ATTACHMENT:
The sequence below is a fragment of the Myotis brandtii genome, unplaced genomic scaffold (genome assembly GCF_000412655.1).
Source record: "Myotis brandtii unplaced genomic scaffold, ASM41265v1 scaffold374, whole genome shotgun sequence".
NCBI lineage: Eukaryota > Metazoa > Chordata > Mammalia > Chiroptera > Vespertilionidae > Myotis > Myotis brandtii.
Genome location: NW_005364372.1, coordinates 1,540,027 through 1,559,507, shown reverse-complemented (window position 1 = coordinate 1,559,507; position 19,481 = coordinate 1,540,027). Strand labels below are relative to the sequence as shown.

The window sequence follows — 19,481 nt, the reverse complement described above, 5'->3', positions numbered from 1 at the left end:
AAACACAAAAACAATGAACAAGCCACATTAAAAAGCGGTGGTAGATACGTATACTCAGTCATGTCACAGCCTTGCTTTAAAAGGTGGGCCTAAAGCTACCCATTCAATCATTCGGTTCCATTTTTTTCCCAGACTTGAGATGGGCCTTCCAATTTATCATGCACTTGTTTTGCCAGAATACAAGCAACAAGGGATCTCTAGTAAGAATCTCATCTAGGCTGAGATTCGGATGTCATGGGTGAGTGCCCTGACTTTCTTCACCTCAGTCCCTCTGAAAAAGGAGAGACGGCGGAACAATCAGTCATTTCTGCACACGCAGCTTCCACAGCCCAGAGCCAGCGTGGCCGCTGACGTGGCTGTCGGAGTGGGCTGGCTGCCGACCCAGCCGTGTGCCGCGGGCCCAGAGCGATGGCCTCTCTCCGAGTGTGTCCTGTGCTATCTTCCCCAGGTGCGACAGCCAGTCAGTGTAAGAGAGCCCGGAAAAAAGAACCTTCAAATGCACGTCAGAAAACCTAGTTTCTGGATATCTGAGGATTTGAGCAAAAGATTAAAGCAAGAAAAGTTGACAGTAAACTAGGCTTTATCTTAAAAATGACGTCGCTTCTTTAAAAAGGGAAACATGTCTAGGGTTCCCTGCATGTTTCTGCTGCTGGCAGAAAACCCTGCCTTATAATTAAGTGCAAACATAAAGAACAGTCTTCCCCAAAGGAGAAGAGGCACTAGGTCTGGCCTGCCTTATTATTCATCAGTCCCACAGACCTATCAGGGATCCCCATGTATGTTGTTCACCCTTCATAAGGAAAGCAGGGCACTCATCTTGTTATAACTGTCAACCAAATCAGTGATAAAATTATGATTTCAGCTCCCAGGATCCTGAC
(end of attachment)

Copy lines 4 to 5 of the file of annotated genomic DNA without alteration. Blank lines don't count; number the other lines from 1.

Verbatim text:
Genome location: NW_005364372.1, coordinates 1,540,027 through 1,559,507, shown reverse-complemented (window position 1 = coordinate 1,559,507; position 19,481 = coordinate 1,540,027). Strand labels below are relative to the sequence as shown.

The window sequence follows — 19,481 nt, the reverse complement described above, 5'->3', positions numbered from 1 at the left end: